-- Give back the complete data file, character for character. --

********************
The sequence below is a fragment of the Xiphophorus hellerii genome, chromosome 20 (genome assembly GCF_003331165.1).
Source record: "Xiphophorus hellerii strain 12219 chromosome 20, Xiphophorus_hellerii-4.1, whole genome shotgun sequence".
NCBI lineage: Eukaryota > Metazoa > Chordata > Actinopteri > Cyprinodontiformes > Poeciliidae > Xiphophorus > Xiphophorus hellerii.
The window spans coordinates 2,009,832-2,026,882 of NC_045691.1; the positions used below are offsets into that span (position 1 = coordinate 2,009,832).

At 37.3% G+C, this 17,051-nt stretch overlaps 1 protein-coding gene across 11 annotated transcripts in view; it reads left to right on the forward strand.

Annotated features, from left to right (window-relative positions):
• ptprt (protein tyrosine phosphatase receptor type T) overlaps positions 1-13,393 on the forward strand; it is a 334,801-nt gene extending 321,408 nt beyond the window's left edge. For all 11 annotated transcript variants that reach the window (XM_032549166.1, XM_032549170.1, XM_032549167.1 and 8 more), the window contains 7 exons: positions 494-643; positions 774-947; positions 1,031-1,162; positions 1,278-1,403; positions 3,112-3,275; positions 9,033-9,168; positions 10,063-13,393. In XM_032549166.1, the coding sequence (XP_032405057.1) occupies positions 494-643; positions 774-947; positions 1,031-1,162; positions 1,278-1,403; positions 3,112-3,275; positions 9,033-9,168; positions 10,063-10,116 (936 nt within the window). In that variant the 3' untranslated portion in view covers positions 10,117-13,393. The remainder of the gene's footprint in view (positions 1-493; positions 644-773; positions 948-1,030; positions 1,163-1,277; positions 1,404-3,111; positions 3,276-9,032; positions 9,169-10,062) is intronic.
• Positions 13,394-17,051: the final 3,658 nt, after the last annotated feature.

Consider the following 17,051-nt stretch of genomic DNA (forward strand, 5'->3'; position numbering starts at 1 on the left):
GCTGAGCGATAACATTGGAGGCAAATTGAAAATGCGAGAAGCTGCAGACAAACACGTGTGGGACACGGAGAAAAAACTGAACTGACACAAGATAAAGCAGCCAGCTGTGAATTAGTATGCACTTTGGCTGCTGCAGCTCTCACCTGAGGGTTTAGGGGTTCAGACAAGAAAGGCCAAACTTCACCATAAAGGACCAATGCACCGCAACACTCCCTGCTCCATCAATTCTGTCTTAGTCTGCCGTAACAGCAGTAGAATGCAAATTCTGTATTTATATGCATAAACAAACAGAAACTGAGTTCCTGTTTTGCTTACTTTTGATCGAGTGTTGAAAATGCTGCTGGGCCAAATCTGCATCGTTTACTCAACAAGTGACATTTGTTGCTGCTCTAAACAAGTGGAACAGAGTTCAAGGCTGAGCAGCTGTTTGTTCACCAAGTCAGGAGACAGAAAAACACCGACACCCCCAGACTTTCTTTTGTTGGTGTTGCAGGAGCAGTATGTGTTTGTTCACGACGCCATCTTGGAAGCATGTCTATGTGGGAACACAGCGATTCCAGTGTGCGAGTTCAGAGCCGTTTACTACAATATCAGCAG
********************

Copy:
The sequence below is a fragment of the Xiphophorus hellerii genome, chromosome 20 (genome assembly GCF_003331165.1).
Source record: "Xiphophorus hellerii strain 12219 chromosome 20, Xiphophorus_hellerii-4.1, whole genome shotgun sequence".
NCBI lineage: Eukaryota > Metazoa > Chordata > Actinopteri > Cyprinodontiformes > Poeciliidae > Xiphophorus > Xiphophorus hellerii.
The window spans coordinates 2,009,832-2,026,882 of NC_045691.1; the positions used below are offsets into that span (position 1 = coordinate 2,009,832).

At 37.3% G+C, this 17,051-nt stretch overlaps 1 protein-coding gene across 11 annotated transcripts in view; it reads left to right on the forward strand.

Annotated features, from left to right (window-relative positions):
• ptprt (protein tyrosine phosphatase receptor type T) overlaps positions 1-13,393 on the forward strand; it is a 334,801-nt gene extending 321,408 nt beyond the window's left edge. For all 11 annotated transcript variants that reach the window (XM_032549166.1, XM_032549170.1, XM_032549167.1 and 8 more), the window contains 7 exons: positions 494-643; positions 774-947; positions 1,031-1,162; positions 1,278-1,403; positions 3,112-3,275; positions 9,033-9,168; positions 10,063-13,393. In XM_032549166.1, the coding sequence (XP_032405057.1) occupies positions 494-643; positions 774-947; positions 1,031-1,162; positions 1,278-1,403; positions 3,112-3,275; positions 9,033-9,168; positions 10,063-10,116 (936 nt within the window). In that variant the 3' untranslated portion in view covers positions 10,117-13,393. The remainder of the gene's footprint in view (positions 1-493; positions 644-773; positions 948-1,030; positions 1,163-1,277; positions 1,404-3,111; positions 3,276-9,032; positions 9,169-10,062) is intronic.
• Positions 13,394-17,051: the final 3,658 nt, after the last annotated feature.

Consider the following 17,051-nt stretch of genomic DNA (forward strand, 5'->3'; position numbering starts at 1 on the left):
GCTGAGCGATAACATTGGAGGCAAATTGAAAATGCGAGAAGCTGCAGACAAACACGTGTGGGACACGGAGAAAAAACTGAACTGACACAAGATAAAGCAGCCAGCTGTGAATTAGTATGCACTTTGGCTGCTGCAGCTCTCACCTGAGGGTTTAGGGGTTCAGACAAGAAAGGCCAAACTTCACCATAAAGGACCAATGCACCGCAACACTCCCTGCTCCATCAATTCTGTCTTAGTCTGCCGTAACAGCAGTAGAATGCAAATTCTGTATTTATATGCATAAACAAACAGAAACTGAGTTCCTGTTTTGCTTACTTTTGATCGAGTGTTGAAAATGCTGCTGGGCCAAATCTGCATCGTTTACTCAACAAGTGACATTTGTTGCTGCTCTAAACAAGTGGAACAGAGTTCAAGGCTGAGCAGCTGTTTGTTCACCAAGTCAGGAGACAGAAAAACACCGACACCCCCAGACTTTCTTTTGTTGGTGTTGCAGGAGCAGTATGTGTTTGTTCACGACGCCATCTTGGAAGCATGTCTATGTGGGAACACAGCGATTCCAGTGTGCGAGTTCAGAGCCGTTTACTACAATATCAGCAG